How to Use The Right Target Heart Rate
Maximum Heart Rate is
a measure of the maximum number of times your heart can safely beat per minute (BPM).
This figure will decline with age.
Your heart rate can be measured by using two fingers on your pulse (either at the neck, or on the wrist).
Use a watch or stopwatch and count the number of beats over 15 seconds – then multiply by 4. This will give you your heart rate BPM.
Some exercise machines will calculate heart rate (although this can sometime be inaccurate). The most accurate way of measuring heart rate is to use a Heart Rate Monitor (uses a chest strap or wrist strap).
Ideal Heart Rate For Fat Burning
Like so many techniques in fitness and fat loss, there are diverse opinions and conclusions.
However most people agree that a heart rate of 60-70% of your maximum is best when you are aiming to burn fat and are on a reduced calorie diet. At this zone more calories are burned from fat (during the exercise).
However – higher heart rates burn more calories in a shorter period of time, and provide a metabolism boost (afterburn) but during the exercise activity fewer calories are burned from fat.
It can be very confusing, but always remember – some exercise is better than no exercise so do not let complexities prevent you from getting out there and getting your heart rate up.
High Intensity Interval Training (HIIT)
This involves short bursts (30 seconds to 1 minute) of exercise at 90% (or even maximum) heart rate, followed by a 1-2 minute recovery period.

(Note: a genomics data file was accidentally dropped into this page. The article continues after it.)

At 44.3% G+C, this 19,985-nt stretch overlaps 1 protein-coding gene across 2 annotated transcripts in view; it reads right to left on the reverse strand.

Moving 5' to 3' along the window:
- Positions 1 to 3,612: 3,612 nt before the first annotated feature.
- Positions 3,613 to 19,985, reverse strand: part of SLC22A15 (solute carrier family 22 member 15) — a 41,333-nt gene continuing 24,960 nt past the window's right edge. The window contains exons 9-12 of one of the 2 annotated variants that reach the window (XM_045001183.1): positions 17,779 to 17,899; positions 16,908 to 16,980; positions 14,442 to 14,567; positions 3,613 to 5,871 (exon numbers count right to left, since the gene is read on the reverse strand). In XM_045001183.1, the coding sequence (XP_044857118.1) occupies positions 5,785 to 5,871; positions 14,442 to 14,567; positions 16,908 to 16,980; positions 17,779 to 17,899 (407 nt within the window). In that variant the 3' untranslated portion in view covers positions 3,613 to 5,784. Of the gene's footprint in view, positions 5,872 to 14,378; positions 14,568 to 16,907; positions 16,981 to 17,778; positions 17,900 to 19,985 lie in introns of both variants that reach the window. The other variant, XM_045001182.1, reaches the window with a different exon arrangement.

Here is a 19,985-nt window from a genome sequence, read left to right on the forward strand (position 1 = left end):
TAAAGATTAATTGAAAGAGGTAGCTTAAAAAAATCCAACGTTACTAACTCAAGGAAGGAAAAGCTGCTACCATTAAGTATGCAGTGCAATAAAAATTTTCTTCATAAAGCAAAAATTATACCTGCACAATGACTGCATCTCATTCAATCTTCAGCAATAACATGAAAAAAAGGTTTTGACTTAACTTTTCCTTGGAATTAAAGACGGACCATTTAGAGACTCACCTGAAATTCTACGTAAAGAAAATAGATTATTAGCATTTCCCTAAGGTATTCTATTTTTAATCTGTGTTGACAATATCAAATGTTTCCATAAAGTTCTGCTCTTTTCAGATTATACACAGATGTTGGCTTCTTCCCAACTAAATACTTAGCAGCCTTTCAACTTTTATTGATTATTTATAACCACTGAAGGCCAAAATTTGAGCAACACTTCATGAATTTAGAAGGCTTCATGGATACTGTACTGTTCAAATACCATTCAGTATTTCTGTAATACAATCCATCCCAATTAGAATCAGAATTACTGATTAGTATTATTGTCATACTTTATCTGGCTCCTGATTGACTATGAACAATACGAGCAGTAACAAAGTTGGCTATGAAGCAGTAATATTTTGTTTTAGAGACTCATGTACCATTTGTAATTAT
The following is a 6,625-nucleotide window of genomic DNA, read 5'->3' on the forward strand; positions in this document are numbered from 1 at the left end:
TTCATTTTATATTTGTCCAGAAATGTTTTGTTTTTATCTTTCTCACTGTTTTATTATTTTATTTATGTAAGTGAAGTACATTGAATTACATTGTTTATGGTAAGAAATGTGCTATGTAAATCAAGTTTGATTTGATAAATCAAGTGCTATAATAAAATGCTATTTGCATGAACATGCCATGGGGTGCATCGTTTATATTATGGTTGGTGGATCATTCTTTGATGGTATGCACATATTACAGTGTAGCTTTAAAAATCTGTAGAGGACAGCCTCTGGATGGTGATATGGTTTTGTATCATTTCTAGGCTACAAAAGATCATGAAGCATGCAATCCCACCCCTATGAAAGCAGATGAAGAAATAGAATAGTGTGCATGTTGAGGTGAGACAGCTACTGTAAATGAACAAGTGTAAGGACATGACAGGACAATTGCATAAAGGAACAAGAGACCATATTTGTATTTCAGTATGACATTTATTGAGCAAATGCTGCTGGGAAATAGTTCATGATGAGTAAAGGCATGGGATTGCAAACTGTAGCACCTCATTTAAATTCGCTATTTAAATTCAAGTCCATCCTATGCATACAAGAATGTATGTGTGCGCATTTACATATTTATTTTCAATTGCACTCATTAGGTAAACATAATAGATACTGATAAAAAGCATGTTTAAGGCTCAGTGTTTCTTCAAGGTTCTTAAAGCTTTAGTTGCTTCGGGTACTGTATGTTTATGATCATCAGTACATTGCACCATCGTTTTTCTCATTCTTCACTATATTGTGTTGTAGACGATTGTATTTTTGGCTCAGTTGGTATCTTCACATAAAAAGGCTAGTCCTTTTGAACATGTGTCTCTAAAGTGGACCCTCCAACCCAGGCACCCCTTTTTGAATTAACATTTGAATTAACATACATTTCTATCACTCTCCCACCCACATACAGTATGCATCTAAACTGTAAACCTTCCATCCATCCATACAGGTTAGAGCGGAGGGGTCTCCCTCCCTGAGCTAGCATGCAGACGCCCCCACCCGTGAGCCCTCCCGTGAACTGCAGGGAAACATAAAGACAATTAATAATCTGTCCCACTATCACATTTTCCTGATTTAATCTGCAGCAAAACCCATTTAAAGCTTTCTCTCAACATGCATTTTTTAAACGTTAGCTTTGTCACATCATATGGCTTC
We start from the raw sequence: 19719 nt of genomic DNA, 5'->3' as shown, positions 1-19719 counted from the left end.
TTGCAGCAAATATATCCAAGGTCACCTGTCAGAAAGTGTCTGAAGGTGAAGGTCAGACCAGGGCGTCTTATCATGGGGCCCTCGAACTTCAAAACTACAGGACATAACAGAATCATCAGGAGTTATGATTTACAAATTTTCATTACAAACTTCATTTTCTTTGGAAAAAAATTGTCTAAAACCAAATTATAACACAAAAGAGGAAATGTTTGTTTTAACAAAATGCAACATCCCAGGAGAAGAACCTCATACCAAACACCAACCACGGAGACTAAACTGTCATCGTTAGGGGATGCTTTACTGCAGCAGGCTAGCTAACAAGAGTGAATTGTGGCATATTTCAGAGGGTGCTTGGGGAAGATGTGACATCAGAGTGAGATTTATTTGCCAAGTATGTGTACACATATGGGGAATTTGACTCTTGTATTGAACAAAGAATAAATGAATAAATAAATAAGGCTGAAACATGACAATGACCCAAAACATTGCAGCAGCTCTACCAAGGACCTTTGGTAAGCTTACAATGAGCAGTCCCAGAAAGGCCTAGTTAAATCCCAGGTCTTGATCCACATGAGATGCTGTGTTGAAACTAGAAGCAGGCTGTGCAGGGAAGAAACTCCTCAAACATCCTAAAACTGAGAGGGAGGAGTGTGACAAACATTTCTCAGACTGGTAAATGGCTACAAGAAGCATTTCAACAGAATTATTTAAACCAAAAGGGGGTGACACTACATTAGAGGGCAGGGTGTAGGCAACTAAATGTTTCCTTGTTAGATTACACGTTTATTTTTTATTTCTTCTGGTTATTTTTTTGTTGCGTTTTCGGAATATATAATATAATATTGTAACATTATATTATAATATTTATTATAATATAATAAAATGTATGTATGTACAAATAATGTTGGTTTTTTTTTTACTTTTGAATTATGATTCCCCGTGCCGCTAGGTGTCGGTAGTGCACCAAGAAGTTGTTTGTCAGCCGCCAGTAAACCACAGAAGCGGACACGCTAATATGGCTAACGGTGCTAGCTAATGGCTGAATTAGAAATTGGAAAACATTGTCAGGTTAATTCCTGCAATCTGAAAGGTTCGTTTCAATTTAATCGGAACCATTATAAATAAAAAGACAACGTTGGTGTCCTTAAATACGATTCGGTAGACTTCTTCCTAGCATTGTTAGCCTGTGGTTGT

However if your aim is simply for fat loss – use the 60-70% zone. There are some that fear HIIT training can burn too much muscle when on restricted calories – but this is a contentious issue.
Programs such as the popular P90X Plan advocate this method for losing fat and building muscle mass.
The tanaka method is essentially a formula of 208 – (0.7 x age).
- Tanaka, H., Monahan, K. D., Seals, D. R. (2001). Age-predicted maximal heart rate revisited. Journal of the American College of Cardiology, 37(1), 153-156. Link
- American College of Sports Medicine. (2013). ACSM’s guidelines for exercise testing and prescription. Lippincott Williams Wilkins.
- Davenport, M. H., Charlesworth, S., Vanderspank, D., Sopper, M. M., Mottola, M. F. (2008). Development and validation of exercise target heart rate zones for overweight and obese pregnant women. Applied Physiology, Nutrition, and Metabolism, 33(5), 984-989. Link
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